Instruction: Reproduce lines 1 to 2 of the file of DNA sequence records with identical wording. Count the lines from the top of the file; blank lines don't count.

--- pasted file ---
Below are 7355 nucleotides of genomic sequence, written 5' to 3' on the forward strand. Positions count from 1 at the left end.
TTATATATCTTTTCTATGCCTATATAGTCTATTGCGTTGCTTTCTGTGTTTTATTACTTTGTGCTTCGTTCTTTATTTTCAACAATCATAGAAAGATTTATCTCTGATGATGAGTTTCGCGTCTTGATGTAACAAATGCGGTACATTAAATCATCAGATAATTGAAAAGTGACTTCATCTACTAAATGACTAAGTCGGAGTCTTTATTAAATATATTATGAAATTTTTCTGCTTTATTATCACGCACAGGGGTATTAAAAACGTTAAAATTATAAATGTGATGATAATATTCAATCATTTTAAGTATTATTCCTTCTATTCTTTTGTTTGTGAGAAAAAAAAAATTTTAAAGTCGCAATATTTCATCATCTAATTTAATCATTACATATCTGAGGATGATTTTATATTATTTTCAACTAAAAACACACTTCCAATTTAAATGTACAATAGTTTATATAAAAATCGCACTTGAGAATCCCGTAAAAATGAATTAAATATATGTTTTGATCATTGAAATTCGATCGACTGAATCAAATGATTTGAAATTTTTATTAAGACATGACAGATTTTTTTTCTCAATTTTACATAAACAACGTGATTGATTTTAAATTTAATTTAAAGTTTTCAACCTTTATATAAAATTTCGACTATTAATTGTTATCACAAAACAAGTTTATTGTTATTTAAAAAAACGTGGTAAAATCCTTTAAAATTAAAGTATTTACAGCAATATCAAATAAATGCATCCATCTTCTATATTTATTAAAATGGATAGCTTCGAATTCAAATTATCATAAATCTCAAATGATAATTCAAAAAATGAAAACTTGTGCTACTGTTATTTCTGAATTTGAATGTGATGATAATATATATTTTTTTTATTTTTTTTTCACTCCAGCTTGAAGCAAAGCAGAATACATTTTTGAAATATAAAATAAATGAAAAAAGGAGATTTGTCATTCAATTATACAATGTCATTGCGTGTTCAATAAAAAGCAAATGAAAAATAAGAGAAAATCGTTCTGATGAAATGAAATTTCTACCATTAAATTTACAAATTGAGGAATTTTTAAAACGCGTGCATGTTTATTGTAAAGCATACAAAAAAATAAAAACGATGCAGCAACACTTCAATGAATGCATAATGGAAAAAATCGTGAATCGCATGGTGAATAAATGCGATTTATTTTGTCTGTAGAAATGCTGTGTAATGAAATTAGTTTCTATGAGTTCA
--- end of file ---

Below are 7355 nucleotides of genomic sequence, written 5' to 3' on the forward strand. Positions count from 1 at the left end.
TTATATATCTTTTCTATGCCTATATAGTCTATTGCGTTGCTTTCTGTGTTTTATTACTTTGTGCTTCGTTCTTTATTTTCAACAATCATAGAAAGATTTATCTCTGATGATGAGTTTCGCGTCTTGATGTAACAAATGCGGTACATTAAATCATCAGATAATTGAAAAGTGACTTCATCTACTAAATGACTAAGTCGGAGTCTTTATTAAATATATTATGAAATTTTTCTGCTTTATTATCACGCACAGGGGTATTAAAAACGTTAAAATTATAAATGTGATGATAATATTCAATCATTTTAAGTATTATTCCTTCTATTCTTTTGTTTGTGAGAAAAAAAAAATTTTAAAGTCGCAATATTTCATCATCTAATTTAATCATTACATATCTGAGGATGATTTTATATTATTTTCAACTAAAAACACACTTCCAATTTAAATGTACAATAGTTTATATAAAAATCGCACTTGAGAATCCCGTAAAAATGAATTAAATATATGTTTTGATCATTGAAATTCGATCGACTGAATCAAATGATTTGAAATTTTTATTAAGACATGACAGATTTTTTTTCTCAATTTTACATAAACAACGTGATTGATTTTAAATTTAATTTAAAGTTTTCAACCTTTATATAAAATTTCGACTATTAATTGTTATCACAAAACAAGTTTATTGTTATTTAAAAAAACGTGGTAAAATCCTTTAAAATTAAAGTATTTACAGCAATATCAAATAAATGCATCCATCTTCTATATTTATTAAAATGGATAGCTTCGAATTCAAATTATCATAAATCTCAAATGATAATTCAAAAAATGAAAACTTGTGCTACTGTTATTTCTGAATTTGAATGTGATGATAATATATATTTTTTTTATTTTTTTTTCACTCCAGCTTGAAGCAAAGCAGAATACATTTTTGAAATATAAAATAAATGAAAAAAGGAGATTTGTCATTCAATTATACAATGTCATTGCGTGTTCAATAAAAAGCAAATGAAAAATAAGAGAAAATCGTTCTGATGAAATGAAATTTCTACCATTAAATTTACAAATTGAGGAATTTTTAAAACGCGTGCATGTTTATTGTAAAGCATACAAAAAAATAAAAACGATGCAGCAACACTTCAATGAATGCATAATGGAAAAAATCGTGAATCGCATGGTGAATAAATGCGATTTATTTTGTCTGTAGAAATGCTGTGTAATGAAATTAGTTTCTATGAGTTCA